Dancing on the Head of a Pin

I once heard a colleague refer to ‘death by vocabulary’, and she was right.You need to handle vocabulary with care. It is too easy to gloss every interesting word, discuss its various applications and anomalies. Vocabulary is a quagmire which drags you in.

So I should apologise to my student of yesterday for dilating on the (to me) interesting distinction between a pair of compasses and a pair of compasses. Are we talking about a pair of compasses (as we might talk of a pair of dividers), or are we talking about, well, a pair of compasses?

I managed to extricate us both from the impasse, after mulling it for quite some time, by noting that context will usually eliminate any ambiguity, and this is true. Never in the history of all humans has one fatally misunderstood whether another was referencing a pair of compasses or a pair of compasses. It is a false problem.

Philosophers are fond of constructing similar exemplae, in order to demonstrate some point about truth-functions or logical discrimination or whatever it might be, so I suppose they have their place. Language does not have to be sourced from the mostly dreary exchanges of ‘real life’ to be useful or pleasing. Their place is not, however, in the working classroom where time can be wasted on invented minutiae. Perish the thought.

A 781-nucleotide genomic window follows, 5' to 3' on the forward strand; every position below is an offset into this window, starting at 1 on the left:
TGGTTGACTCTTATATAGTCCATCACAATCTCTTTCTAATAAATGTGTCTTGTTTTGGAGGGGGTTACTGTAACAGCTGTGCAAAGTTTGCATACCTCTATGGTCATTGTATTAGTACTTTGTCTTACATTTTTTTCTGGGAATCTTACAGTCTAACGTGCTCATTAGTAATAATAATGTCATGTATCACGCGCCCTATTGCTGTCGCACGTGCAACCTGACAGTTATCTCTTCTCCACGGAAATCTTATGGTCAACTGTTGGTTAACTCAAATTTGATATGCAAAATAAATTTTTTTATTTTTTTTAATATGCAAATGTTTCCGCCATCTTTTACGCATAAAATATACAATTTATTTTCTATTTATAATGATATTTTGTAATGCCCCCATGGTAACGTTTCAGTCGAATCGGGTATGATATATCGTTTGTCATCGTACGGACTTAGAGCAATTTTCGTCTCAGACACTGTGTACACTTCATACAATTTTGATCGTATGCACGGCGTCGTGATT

But it is secretly –  and I think I am not alone in this – my favourite bit of teaching. There is nothing I like more than to be presented with a series of imperceptible differences and head-scratching distinctions, whether lexical or grammatical or pragmatical. For the most part, I manage to stop myself running on at impossible length. But just occasionally the need to mull a point in public gets the better of me, and my students get the benefit of my theological reasoning.



We have a diplomat in the school at the moment, Yuta, who will spend the next few years navigating the Israeli-Palestinian conflict through the medium of Arabic. Quite an ask.


I obviously have no idea how diplomatic Japanese connects with diplomatic Arabic. With Diplomatic English, to take an example closer to home, more grammar means more courtesy. Oi! Excuse me! and I wonder if you wouldn’t mind stepping this way a moment, squire are all valid ways to get someone’s attention. But the moment you start using more remote modal structures, you are inflecting your language for politeness.